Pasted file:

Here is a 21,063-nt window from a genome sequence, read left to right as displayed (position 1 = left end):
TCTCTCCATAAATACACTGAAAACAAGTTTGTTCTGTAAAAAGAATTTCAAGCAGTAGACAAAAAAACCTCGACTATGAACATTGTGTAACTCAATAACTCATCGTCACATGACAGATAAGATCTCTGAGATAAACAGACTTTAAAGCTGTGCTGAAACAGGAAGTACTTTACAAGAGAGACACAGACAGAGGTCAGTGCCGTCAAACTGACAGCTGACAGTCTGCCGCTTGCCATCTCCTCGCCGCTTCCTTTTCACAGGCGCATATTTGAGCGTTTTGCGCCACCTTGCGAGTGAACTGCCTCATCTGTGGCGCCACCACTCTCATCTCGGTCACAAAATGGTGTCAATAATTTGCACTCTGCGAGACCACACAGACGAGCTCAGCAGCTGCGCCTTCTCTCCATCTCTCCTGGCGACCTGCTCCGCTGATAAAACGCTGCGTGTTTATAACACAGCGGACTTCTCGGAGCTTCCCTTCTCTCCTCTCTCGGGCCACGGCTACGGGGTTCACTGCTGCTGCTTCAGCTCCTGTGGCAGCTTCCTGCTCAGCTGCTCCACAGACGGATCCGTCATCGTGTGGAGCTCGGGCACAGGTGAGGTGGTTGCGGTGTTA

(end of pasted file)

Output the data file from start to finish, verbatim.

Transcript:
Here is a 21,063-nt window from a genome sequence, read left to right as displayed (position 1 = left end):
TCTCTCCATAAATACACTGAAAACAAGTTTGTTCTGTAAAAAGAATTTCAAGCAGTAGACAAAAAAACCTCGACTATGAACATTGTGTAACTCAATAACTCATCGTCACATGACAGATAAGATCTCTGAGATAAACAGACTTTAAAGCTGTGCTGAAACAGGAAGTACTTTACAAGAGAGACACAGACAGAGGTCAGTGCCGTCAAACTGACAGCTGACAGTCTGCCGCTTGCCATCTCCTCGCCGCTTCCTTTTCACAGGCGCATATTTGAGCGTTTTGCGCCACCTTGCGAGTGAACTGCCTCATCTGTGGCGCCACCACTCTCATCTCGGTCACAAAATGGTGTCAATAATTTGCACTCTGCGAGACCACACAGACGAGCTCAGCAGCTGCGCCTTCTCTCCATCTCTCCTGGCGACCTGCTCCGCTGATAAAACGCTGCGTGTTTATAACACAGCGGACTTCTCGGAGCTTCCCTTCTCTCCTCTCTCGGGCCACGGCTACGGGGTTCACTGCTGCTGCTTCAGCTCCTGTGGCAGCTTCCTGCTCAGCTGCTCCACAGACGGATCCGTCATCGTGTGGAGCTCGGGCACAGGTGAGGTGGTTGCGGTGTTA